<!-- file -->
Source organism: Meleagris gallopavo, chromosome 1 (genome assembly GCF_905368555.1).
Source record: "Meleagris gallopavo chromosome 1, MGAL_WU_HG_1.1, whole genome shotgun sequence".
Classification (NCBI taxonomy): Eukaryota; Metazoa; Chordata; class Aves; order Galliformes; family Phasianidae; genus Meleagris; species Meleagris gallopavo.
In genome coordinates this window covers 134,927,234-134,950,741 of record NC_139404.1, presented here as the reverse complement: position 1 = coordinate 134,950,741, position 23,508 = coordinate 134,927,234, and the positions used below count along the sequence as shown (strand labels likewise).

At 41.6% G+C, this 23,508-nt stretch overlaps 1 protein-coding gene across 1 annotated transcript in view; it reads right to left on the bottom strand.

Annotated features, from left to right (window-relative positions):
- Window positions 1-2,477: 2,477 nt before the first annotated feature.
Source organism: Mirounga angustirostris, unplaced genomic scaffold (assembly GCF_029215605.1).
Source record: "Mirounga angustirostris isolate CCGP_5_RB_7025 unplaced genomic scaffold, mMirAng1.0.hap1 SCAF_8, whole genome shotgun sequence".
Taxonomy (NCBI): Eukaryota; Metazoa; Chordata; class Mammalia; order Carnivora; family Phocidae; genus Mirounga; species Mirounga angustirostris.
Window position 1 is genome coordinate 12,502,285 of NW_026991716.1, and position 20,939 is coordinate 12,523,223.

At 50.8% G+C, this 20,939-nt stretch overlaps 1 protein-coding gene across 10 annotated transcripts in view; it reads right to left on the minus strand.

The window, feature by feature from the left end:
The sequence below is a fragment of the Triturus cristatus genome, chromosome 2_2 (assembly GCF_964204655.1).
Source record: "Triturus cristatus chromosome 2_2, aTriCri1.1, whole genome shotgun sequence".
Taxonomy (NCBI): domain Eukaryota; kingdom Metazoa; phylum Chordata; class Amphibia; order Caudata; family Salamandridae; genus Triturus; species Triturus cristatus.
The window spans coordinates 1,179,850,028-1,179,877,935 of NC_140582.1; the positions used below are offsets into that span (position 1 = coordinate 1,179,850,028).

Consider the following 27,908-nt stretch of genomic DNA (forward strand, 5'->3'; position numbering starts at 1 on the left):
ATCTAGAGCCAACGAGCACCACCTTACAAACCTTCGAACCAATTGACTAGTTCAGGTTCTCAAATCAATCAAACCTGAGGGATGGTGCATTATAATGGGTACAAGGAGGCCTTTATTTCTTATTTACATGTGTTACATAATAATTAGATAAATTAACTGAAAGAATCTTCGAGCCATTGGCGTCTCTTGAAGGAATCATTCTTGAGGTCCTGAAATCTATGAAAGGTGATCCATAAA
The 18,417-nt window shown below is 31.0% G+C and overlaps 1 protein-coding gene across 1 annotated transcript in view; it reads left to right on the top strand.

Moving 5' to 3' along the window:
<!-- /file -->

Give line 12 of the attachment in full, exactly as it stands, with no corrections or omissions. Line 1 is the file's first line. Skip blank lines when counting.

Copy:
At 50.8% G+C, this 20,939-nt stretch overlaps 1 protein-coding gene across 10 annotated transcripts in view; it reads right to left on the minus strand.